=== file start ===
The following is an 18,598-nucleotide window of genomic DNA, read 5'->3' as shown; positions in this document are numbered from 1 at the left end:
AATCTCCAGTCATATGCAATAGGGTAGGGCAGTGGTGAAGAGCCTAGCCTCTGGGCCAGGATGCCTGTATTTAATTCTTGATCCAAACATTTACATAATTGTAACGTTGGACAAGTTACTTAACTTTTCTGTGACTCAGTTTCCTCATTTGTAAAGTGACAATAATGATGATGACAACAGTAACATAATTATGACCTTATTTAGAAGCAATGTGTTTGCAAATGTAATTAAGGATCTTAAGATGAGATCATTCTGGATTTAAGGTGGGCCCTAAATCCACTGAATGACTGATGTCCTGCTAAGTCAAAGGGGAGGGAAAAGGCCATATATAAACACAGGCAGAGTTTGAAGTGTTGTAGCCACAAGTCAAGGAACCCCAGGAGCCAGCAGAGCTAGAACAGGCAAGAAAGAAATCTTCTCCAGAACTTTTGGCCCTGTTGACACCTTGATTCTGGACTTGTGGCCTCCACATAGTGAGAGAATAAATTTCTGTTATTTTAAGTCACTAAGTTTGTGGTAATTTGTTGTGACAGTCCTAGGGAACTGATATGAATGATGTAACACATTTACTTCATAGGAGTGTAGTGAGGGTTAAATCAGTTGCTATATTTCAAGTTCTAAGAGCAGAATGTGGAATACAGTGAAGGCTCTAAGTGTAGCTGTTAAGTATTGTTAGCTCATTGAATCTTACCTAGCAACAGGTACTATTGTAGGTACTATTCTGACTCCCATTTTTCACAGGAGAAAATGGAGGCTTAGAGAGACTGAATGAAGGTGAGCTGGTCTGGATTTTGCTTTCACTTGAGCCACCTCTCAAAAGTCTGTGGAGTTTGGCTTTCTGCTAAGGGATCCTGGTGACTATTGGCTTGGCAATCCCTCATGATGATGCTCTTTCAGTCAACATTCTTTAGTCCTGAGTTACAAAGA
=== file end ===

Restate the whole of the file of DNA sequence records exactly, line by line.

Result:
The following is an 18,598-nucleotide window of genomic DNA, read 5'->3' as shown; positions in this document are numbered from 1 at the left end:
AATCTCCAGTCATATGCAATAGGGTAGGGCAGTGGTGAAGAGCCTAGCCTCTGGGCCAGGATGCCTGTATTTAATTCTTGATCCAAACATTTACATAATTGTAACGTTGGACAAGTTACTTAACTTTTCTGTGACTCAGTTTCCTCATTTGTAAAGTGACAATAATGATGATGACAACAGTAACATAATTATGACCTTATTTAGAAGCAATGTGTTTGCAAATGTAATTAAGGATCTTAAGATGAGATCATTCTGGATTTAAGGTGGGCCCTAAATCCACTGAATGACTGATGTCCTGCTAAGTCAAAGGGGAGGGAAAAGGCCATATATAAACACAGGCAGAGTTTGAAGTGTTGTAGCCACAAGTCAAGGAACCCCAGGAGCCAGCAGAGCTAGAACAGGCAAGAAAGAAATCTTCTCCAGAACTTTTGGCCCTGTTGACACCTTGATTCTGGACTTGTGGCCTCCACATAGTGAGAGAATAAATTTCTGTTATTTTAAGTCACTAAGTTTGTGGTAATTTGTTGTGACAGTCCTAGGGAACTGATATGAATGATGTAACACATTTACTTCATAGGAGTGTAGTGAGGGTTAAATCAGTTGCTATATTTCAAGTTCTAAGAGCAGAATGTGGAATACAGTGAAGGCTCTAAGTGTAGCTGTTAAGTATTGTTAGCTCATTGAATCTTACCTAGCAACAGGTACTATTGTAGGTACTATTCTGACTCCCATTTTTCACAGGAGAAAATGGAGGCTTAGAGAGACTGAATGAAGGTGAGCTGGTCTGGATTTTGCTTTCACTTGAGCCACCTCTCAAAAGTCTGTGGAGTTTGGCTTTCTGCTAAGGGATCCTGGTGACTATTGGCTTGGCAATCCCTCATGATGATGCTCTTTCAGTCAACATTCTTTAGTCCTGAGTTACAAAGA